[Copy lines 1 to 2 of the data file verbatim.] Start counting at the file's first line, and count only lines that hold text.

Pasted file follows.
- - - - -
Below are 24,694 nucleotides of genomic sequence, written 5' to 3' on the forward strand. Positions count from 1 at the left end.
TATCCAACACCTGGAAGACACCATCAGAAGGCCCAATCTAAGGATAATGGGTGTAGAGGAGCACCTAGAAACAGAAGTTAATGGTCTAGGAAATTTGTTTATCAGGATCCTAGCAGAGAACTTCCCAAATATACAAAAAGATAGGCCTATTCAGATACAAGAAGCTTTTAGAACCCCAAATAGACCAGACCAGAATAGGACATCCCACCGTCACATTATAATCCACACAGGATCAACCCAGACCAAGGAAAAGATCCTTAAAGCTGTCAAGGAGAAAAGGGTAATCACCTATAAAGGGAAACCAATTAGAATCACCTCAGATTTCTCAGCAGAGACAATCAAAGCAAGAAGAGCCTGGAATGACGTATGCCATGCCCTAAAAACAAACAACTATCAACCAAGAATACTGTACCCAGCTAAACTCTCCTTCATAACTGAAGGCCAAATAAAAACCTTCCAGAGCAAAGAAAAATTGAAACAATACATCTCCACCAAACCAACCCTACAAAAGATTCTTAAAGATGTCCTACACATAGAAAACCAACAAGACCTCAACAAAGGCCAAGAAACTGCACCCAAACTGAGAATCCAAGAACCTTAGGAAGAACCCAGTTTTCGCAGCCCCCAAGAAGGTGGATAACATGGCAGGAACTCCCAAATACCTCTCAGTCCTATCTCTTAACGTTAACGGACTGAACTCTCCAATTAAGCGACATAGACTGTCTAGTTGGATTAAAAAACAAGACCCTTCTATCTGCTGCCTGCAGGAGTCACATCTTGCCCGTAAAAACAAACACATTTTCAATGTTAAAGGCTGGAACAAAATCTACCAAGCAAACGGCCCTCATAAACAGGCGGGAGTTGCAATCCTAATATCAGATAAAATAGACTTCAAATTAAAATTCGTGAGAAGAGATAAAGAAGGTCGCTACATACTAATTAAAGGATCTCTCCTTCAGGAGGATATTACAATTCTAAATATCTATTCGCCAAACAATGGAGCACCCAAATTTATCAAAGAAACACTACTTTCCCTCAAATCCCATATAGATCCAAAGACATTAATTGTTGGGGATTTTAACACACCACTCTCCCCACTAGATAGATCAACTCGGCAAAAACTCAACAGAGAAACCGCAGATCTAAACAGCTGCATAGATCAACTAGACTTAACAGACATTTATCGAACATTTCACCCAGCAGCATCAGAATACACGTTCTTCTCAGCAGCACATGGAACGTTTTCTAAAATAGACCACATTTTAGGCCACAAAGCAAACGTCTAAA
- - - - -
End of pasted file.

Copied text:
Below are 24,694 nucleotides of genomic sequence, written 5' to 3' on the forward strand. Positions count from 1 at the left end.
TATCCAACACCTGGAAGACACCATCAGAAGGCCCAATCTAAGGATAATGGGTGTAGAGGAGCACCTAGAAACAGAAGTTAATGGTCTAGGAAATTTGTTTATCAGGATCCTAGCAGAGAACTTCCCAAATATACAAAAAGATAGGCCTATTCAGATACAAGAAGCTTTTAGAACCCCAAATAGACCAGACCAGAATAGGACATCCCACCGTCACATTATAATCCACACAGGATCAACCCAGACCAAGGAAAAGATCCTTAAAGCTGTCAAGGAGAAAAGGGTAATCACCTATAAAGGGAAACCAATTAGAATCACCTCAGATTTCTCAGCAGAGACAATCAAAGCAAGAAGAGCCTGGAATGACGTATGCCATGCCCTAAAAACAAACAACTATCAACCAAGAATACTGTACCCAGCTAAACTCTCCTTCATAACTGAAGGCCAAATAAAAACCTTCCAGAGCAAAGAAAAATTGAAACAATACATCTCCACCAAACCAACCCTACAAAAGATTCTTAAAGATGTCCTACACATAGAAAACCAACAAGACCTCAACAAAGGCCAAGAAACTGCACCCAAACTGAGAATCCAAGAACCTTAGGAAGAACCCAGTTTTCGCAGCCCCCAAGAAGGTGGATAACATGGCAGGAACTCCCAAATACCTCTCAGTCCTATCTCTTAACGTTAACGGACTGAACTCTCCAATTAAGCGACATAGACTGTCTAGTTGGATTAAAAAACAAGACCCTTCTATCTGCTGCCTGCAGGAGTCACATCTTGCCCGTAAAAACAAACACATTTTCAATGTTAAAGGCTGGAACAAAATCTACCAAGCAAACGGCCCTCATAAACAGGCGGGAGTTGCAATCCTAATATCAGATAAAATAGACTTCAAATTAAAATTCGTGAGAAGAGATAAAGAAGGTCGCTACATACTAATTAAAGGATCTCTCCTTCAGGAGGATATTACAATTCTAAATATCTATTCGCCAAACAATGGAGCACCCAAATTTATCAAAGAAACACTACTTTCCCTCAAATCCCATATAGATCCAAAGACATTAATTGTTGGGGATTTTAACACACCACTCTCCCCACTAGATAGATCAACTCGGCAAAAACTCAACAGAGAAACCGCAGATCTAAACAGCTGCATAGATCAACTAGACTTAACAGACATTTATCGAACATTTCACCCAGCAGCATCAGAATACACGTTCTTCTCAGCAGCACATGGAACGTTTTCTAAAATAGACCACATTTTAGGCCACAAAGCAAACGTCTAAA